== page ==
His choice of music certainly reflects his Caribbean roots, but Terell Thomas put AFC Wimbledon first when an international call-up came from St Lucia.
Terell is proud of his family connection with St Lucia – his grandparents are from there – and if it was up to him then Reggae and Calypso music would be played in the dressing room on a matchday!
For those supporters that may have missed it in Saturday’s programme for the Bolton game, you can read our in-depth interview with Terell below.
Helping Wimbledon was the priority for Terell Mondasia Thomas when the opportunity arose for him to play international football.
“My Grandad’s original surname was Mondasia, but when he came to the UK it became Thomas,” Terell recalled. “I am eligible to play for St Lucia. It was the Blackpool game away that I could have missed as there was a chance to go out and play for St Lucia, but we had a lot of injuries in defence. Will had just got his injury, Paul Kalambayi was suspended, and I think Rod was out too. We didn’t have any centre-backs and I didn’t feel it was the right time to go. Maybe I can go in the summer when they have the qualifying games coming up.”
Terell recently passed the half century mark for Wimbledon league appearances during a season when he’s been a consistent performer at the heart of our defence. His main focus is on helping Wimbledon to maintain League One status ahead of the exciting move back to Plough Lane, but he believes it’s good for footballers to have other hobbies. In recent times, Terell has been filling his spare time with setting up his own YouTube channel and as a child he always fancied a career in drama!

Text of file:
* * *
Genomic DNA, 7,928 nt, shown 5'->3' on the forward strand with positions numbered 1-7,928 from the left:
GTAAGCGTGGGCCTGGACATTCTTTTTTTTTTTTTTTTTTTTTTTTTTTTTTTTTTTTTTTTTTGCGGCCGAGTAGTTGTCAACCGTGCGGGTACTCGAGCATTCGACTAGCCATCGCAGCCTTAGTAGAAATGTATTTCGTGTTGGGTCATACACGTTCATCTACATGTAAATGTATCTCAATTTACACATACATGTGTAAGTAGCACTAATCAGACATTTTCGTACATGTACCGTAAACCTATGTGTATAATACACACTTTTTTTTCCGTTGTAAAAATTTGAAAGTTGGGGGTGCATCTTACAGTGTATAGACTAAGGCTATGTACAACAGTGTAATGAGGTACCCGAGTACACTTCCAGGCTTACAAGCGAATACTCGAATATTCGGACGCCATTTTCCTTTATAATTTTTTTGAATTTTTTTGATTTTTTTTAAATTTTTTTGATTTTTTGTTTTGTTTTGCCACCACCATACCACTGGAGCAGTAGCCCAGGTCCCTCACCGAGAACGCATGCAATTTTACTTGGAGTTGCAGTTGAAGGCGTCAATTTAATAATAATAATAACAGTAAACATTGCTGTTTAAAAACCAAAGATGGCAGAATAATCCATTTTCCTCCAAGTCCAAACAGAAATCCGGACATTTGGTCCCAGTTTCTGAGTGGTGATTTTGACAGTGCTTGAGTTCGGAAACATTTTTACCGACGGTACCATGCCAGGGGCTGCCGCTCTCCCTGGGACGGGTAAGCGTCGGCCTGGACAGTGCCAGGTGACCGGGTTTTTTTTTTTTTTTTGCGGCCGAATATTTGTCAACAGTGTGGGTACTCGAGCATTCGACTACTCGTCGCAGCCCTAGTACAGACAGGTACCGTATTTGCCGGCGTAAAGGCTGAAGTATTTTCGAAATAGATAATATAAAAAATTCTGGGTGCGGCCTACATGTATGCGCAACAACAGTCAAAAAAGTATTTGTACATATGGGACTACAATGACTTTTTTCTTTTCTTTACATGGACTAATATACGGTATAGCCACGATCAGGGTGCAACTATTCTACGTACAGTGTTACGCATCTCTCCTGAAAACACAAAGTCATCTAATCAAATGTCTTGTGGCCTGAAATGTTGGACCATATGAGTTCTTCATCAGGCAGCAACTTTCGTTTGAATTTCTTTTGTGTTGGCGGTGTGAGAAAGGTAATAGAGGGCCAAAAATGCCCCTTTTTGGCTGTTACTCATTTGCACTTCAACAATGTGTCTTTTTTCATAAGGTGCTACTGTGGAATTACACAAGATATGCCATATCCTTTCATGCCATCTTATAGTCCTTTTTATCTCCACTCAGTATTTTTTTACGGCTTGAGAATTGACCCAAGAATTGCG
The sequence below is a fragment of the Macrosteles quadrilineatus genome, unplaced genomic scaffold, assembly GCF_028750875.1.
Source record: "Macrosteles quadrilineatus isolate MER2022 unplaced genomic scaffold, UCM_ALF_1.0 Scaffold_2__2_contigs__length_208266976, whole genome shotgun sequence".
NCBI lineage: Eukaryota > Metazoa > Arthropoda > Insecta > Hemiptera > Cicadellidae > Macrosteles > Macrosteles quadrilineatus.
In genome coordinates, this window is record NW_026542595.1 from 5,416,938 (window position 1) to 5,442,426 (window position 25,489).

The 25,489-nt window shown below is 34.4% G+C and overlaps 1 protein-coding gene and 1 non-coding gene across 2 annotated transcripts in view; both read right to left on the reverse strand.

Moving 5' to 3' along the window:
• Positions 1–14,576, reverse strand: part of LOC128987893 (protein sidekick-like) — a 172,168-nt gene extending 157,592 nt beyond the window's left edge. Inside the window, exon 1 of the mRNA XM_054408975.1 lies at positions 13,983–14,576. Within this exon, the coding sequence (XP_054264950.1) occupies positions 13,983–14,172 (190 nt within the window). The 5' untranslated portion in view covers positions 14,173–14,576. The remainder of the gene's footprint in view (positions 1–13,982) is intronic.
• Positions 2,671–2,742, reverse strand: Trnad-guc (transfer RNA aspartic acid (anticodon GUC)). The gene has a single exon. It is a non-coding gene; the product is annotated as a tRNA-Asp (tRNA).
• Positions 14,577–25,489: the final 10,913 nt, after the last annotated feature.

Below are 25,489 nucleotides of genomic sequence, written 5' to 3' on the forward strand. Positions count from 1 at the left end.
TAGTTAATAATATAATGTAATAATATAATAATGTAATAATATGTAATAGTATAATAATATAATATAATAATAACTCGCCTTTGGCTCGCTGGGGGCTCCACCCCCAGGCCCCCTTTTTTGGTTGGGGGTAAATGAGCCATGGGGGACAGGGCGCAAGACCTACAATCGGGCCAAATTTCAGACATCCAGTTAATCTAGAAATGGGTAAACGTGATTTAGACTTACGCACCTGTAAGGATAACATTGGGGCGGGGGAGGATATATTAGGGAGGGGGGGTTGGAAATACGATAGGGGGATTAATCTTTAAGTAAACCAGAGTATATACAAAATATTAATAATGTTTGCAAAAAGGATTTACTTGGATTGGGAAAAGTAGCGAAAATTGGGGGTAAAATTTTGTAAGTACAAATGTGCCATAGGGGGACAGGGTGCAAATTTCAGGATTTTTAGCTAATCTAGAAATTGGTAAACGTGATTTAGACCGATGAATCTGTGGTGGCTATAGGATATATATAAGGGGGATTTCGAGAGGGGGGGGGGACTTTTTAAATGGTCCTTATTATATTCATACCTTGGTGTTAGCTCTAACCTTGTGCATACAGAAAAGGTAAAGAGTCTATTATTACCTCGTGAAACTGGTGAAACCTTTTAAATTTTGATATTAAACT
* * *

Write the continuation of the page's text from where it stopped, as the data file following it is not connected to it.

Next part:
“I haven’t put anything out yet, but I’ve this season started a You Tube channel with me gaming. I’ve just got the equipment in and I’ve started editing a few videos. It will just be funny game play, or silly walk throughs. It’s just something to keep me stimulated and to occupy my time at the moment, but if you look around at You Tubers they are earning millions of pounds a month! It’s something that may be an option to do after my playing days, may be on the side with another job. It may be something that I can grow in the future, but at the moment it’s just a hobby.”
Terell also has plenty going on in his life as he’s currently learning another language and his partner Jessica is expecting their first child in the summer.
“My girlfriend is from Portugal, so I’m learning Portuguese at the moment. We have a baby on the way, due in July, so it will be a busy time!”
Of course, this summer will also be a pivotal time for the club with the big move to a new stadium back in our spiritual home. Terell is full of praise for the efforts of our supporters, particularly with the Plough Lane Bond raising over £5 million. Being a part of Wimbledon’s future is something he’s looking forward to and he believes that Glyn Hodges and Nick Daws are moving things forward on the pitch too.